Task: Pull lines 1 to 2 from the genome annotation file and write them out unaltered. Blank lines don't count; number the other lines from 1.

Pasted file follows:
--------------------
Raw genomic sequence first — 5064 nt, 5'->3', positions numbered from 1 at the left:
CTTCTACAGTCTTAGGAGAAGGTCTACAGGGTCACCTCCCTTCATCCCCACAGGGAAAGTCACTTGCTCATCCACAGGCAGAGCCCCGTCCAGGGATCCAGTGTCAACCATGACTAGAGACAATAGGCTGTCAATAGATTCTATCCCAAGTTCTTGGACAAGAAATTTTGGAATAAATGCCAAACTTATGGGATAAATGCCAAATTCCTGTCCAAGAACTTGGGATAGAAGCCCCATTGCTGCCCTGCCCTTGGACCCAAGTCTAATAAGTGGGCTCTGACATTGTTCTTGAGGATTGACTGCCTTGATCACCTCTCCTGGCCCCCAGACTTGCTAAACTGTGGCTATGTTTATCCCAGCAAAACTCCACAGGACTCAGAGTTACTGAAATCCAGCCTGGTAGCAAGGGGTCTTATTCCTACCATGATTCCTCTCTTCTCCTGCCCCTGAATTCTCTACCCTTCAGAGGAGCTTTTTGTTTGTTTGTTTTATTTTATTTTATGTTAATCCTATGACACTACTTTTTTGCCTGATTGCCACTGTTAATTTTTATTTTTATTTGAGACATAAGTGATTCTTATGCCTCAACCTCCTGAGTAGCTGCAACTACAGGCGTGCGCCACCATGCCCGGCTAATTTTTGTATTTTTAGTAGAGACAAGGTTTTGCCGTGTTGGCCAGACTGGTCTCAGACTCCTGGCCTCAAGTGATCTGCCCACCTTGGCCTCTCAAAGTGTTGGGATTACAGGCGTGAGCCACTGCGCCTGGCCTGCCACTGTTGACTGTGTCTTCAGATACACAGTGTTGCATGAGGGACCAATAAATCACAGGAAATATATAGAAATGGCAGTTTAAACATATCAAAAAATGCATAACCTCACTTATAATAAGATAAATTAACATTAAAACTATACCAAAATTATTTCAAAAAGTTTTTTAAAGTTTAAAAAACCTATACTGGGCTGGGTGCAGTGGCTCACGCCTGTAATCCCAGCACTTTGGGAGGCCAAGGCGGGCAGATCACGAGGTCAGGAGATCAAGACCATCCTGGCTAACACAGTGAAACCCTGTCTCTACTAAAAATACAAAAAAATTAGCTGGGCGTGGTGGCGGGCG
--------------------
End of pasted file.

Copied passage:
Raw genomic sequence first — 5064 nt, 5'->3', positions numbered from 1 at the left:
CTTCTACAGTCTTAGGAGAAGGTCTACAGGGTCACCTCCCTTCATCCCCACAGGGAAAGTCACTTGCTCATCCACAGGCAGAGCCCCGTCCAGGGATCCAGTGTCAACCATGACTAGAGACAATAGGCTGTCAATAGATTCTATCCCAAGTTCTTGGACAAGAAATTTTGGAATAAATGCCAAACTTATGGGATAAATGCCAAATTCCTGTCCAAGAACTTGGGATAGAAGCCCCATTGCTGCCCTGCCCTTGGACCCAAGTCTAATAAGTGGGCTCTGACATTGTTCTTGAGGATTGACTGCCTTGATCACCTCTCCTGGCCCCCAGACTTGCTAAACTGTGGCTATGTTTATCCCAGCAAAACTCCACAGGACTCAGAGTTACTGAAATCCAGCCTGGTAGCAAGGGGTCTTATTCCTACCATGATTCCTCTCTTCTCCTGCCCCTGAATTCTCTACCCTTCAGAGGAGCTTTTTGTTTGTTTGTTTTATTTTATTTTATGTTAATCCTATGACACTACTTTTTTGCCTGATTGCCACTGTTAATTTTTATTTTTATTTGAGACATAAGTGATTCTTATGCCTCAACCTCCTGAGTAGCTGCAACTACAGGCGTGCGCCACCATGCCCGGCTAATTTTTGTATTTTTAGTAGAGACAAGGTTTTGCCGTGTTGGCCAGACTGGTCTCAGACTCCTGGCCTCAAGTGATCTGCCCACCTTGGCCTCTCAAAGTGTTGGGATTACAGGCGTGAGCCACTGCGCCTGGCCTGCCACTGTTGACTGTGTCTTCAGATACACAGTGTTGCATGAGGGACCAATAAATCACAGGAAATATATAGAAATGGCAGTTTAAACATATCAAAAAATGCATAACCTCACTTATAATAAGATAAATTAACATTAAAACTATACCAAAATTATTTCAAAAAGTTTTTTAAAGTTTAAAAAACCTATACTGGGCTGGGTGCAGTGGCTCACGCCTGTAATCCCAGCACTTTGGGAGGCCAAGGCGGGCAGATCACGAGGTCAGGAGATCAAGACCATCCTGGCTAACACAGTGAAACCCTGTCTCTACTAAAAATACAAAAAAATTAGCTGGGCGTGGTGGCGGGCG